That is war.
I hate it, and everything about it.
And I am just as susceptible to violent fantasies of righteous triumph as the next male. I don't pretend to be superior, or "pure". It is because I see the underlying tragedy and stupidity of my own and everyone else's violent impulses, that I condemn war. Not because I think I am superior to anyone else.
I, just like you, am inclined to sympathize with the violence of the underdog. On a gut level I feel this way. A sense of justice and defiance rises in my throat when I read of the struggles of the poor and oppressed throughout the World. My first reaction is "give the oppressors Hell! They deserve it!" I don't know if this will ever disappear from my psyche. I don't consider it a "valid" attitude, but it is a deeply embedded one, which is directly linked to actual, valid, moral perspectives about justice and the evil of poverty, bigotry and exploitation. But does that make it morally valid? I believe not. It is human. God may forgive it or comprehend it (Insha'allah) - but I do NOT believe God wishes it or approves it.
And others will make a different calculation, with equal certainty:
They will be incapable of comprehending a Palestinian suicide attack as anything but abhorrent evil, yet they will imagine that somehow, an Israeli squad of armed thugs, kicking in the doors of a family in Ramallah, or harassing and humiliating some old woman at a check point, is necessary to reach peace.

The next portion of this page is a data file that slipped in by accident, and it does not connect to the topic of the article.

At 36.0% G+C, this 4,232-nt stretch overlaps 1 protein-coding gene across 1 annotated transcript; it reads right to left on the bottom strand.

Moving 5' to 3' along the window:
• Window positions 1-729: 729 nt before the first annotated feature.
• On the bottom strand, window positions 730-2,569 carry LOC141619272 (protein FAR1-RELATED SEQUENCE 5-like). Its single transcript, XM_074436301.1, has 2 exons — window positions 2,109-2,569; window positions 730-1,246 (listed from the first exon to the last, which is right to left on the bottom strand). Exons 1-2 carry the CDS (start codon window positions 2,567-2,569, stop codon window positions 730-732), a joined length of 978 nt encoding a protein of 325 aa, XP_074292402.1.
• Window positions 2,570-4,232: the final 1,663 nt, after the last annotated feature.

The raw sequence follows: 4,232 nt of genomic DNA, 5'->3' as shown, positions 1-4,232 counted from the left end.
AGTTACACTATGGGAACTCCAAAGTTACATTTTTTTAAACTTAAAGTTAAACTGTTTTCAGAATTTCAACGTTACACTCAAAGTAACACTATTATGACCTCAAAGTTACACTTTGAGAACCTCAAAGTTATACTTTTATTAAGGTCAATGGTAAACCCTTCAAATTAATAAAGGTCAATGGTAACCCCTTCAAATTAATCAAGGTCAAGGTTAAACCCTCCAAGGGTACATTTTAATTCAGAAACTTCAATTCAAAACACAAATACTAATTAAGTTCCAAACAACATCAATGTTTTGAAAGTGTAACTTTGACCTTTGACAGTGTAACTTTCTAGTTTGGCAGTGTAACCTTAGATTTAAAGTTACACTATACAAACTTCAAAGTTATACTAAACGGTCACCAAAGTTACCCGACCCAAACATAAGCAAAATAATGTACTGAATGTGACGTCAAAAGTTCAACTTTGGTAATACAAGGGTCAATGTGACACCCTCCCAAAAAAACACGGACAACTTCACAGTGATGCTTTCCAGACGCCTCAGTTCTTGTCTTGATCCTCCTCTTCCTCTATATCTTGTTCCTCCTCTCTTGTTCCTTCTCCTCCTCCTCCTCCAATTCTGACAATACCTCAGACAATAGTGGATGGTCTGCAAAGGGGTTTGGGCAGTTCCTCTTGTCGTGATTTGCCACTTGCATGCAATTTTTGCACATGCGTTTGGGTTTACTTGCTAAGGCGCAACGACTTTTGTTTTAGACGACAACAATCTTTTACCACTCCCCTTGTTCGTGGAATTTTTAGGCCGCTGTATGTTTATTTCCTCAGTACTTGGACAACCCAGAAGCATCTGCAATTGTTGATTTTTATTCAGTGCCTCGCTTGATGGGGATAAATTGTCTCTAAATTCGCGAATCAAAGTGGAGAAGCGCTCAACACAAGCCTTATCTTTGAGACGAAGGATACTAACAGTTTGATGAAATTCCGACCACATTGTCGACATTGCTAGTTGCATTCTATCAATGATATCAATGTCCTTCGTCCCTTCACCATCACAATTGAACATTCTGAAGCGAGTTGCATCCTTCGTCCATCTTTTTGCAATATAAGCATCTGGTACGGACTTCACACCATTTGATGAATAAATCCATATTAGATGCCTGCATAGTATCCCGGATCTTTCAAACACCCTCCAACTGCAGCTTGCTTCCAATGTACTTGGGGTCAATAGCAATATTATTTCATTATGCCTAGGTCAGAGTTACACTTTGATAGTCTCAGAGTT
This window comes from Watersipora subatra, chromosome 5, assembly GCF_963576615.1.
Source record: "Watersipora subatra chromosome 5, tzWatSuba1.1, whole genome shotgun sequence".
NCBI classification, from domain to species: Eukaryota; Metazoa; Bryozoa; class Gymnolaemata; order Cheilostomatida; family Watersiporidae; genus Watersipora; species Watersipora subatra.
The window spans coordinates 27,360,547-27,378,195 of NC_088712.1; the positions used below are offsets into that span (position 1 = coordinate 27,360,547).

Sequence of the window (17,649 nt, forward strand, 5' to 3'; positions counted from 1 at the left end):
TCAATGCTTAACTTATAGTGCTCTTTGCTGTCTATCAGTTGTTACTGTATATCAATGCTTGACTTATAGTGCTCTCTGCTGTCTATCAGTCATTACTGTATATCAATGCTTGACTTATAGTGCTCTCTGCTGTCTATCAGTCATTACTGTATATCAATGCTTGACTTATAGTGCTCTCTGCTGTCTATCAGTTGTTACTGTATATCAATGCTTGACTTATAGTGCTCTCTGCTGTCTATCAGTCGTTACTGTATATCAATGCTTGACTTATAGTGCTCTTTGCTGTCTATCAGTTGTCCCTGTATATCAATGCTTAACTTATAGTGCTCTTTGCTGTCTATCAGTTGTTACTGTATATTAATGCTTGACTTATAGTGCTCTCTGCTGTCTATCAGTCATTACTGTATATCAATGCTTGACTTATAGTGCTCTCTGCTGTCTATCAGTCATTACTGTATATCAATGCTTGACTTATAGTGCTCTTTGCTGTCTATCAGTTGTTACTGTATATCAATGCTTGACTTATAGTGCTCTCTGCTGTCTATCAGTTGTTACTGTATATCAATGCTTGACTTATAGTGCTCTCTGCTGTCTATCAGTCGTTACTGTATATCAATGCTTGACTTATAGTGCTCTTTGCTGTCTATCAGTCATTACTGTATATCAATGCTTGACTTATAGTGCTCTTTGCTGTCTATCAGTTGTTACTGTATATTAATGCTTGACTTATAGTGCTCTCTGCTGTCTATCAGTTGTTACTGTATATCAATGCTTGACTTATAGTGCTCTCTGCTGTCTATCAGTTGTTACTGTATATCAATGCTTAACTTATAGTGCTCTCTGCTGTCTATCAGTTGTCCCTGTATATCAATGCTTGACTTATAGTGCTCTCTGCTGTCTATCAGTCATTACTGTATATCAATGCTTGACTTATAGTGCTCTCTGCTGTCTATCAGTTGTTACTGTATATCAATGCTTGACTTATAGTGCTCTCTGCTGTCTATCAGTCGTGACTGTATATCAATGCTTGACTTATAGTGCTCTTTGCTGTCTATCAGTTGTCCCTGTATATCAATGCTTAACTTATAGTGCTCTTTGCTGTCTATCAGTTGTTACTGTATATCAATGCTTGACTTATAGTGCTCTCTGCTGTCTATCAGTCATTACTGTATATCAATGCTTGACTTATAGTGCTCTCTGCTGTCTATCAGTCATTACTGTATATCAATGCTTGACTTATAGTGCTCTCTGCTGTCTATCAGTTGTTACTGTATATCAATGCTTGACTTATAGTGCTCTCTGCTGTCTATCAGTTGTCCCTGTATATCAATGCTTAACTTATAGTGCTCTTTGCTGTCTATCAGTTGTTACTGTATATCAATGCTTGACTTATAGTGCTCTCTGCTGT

This is how violence operates. Everyone comprehends the acts of those whose cause they consider just. Everyone abhors and reviles the acts of those whose cause they consider unjust.
This doesn't mean that if you grasp this invalid aspect of violence, that you are "throwing in" with the unjust side, or that you are abandoning the cause you consider to be just.
We are simply rising to a more complete understanding. We are admitting honestly that the violence is just as bloody when those we support commit it, as when those we oppose commit it. The baby mangled by the bomb is just as dead. The person who delivered the bomb is deluded, for imaginining the bomb could "bring peace." Whether they blow themselves up with their victim, or watch via spy satellite from a well-guarded palace. Whether their cause is just or unjust. Whether they act from understandable desperation, or from outrageous, calculated greed, or from insane megalomania.
We don't have to abandon this realization about the evil of violence, in order to work for justice, or in order to be true to the particular cause which we consider just.
This is my understanding.
Al Salaam Alaikum. Shalom. Namaste. Peace.
David L. Hoffman
Humanity Check interfaith peace and reconciliation project
No. 357, 122 Calistoga Road
Santa Rosa, CA 95409